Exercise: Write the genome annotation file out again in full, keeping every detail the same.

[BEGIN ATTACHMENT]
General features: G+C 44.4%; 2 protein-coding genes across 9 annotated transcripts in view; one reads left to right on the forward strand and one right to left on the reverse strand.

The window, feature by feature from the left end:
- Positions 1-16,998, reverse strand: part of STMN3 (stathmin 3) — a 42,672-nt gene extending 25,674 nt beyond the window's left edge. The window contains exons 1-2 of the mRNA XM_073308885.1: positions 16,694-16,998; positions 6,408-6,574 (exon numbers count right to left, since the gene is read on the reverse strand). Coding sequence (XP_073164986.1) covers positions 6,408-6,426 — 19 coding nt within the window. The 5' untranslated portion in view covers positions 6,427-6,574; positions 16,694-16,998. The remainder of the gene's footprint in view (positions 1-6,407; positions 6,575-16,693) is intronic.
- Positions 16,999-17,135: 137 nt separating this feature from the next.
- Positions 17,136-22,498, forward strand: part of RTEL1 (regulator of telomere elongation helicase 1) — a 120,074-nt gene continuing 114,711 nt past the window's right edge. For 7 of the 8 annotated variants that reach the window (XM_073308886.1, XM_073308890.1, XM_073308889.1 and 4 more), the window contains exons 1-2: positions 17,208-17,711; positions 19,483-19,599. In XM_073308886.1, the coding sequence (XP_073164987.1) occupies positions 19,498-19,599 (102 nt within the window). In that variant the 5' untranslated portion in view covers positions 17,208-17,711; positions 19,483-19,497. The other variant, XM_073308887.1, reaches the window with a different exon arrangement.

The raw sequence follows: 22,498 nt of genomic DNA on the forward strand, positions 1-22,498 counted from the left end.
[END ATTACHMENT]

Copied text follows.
General features: G+C 44.4%; 2 protein-coding genes across 9 annotated transcripts in view; one reads left to right on the forward strand and one right to left on the reverse strand.

The window, feature by feature from the left end:
- Positions 1-16,998, reverse strand: part of STMN3 (stathmin 3) — a 42,672-nt gene extending 25,674 nt beyond the window's left edge. The window contains exons 1-2 of the mRNA XM_073308885.1: positions 16,694-16,998; positions 6,408-6,574 (exon numbers count right to left, since the gene is read on the reverse strand). Coding sequence (XP_073164986.1) covers positions 6,408-6,426 — 19 coding nt within the window. The 5' untranslated portion in view covers positions 6,427-6,574; positions 16,694-16,998. The remainder of the gene's footprint in view (positions 1-6,407; positions 6,575-16,693) is intronic.
- Positions 16,999-17,135: 137 nt separating this feature from the next.
- Positions 17,136-22,498, forward strand: part of RTEL1 (regulator of telomere elongation helicase 1) — a 120,074-nt gene continuing 114,711 nt past the window's right edge. For 7 of the 8 annotated variants that reach the window (XM_073308886.1, XM_073308890.1, XM_073308889.1 and 4 more), the window contains exons 1-2: positions 17,208-17,711; positions 19,483-19,599. In XM_073308886.1, the coding sequence (XP_073164987.1) occupies positions 19,498-19,599 (102 nt within the window). In that variant the 5' untranslated portion in view covers positions 17,208-17,711; positions 19,483-19,497. The other variant, XM_073308887.1, reaches the window with a different exon arrangement.

The raw sequence follows: 22,498 nt of genomic DNA on the forward strand, positions 1-22,498 counted from the left end.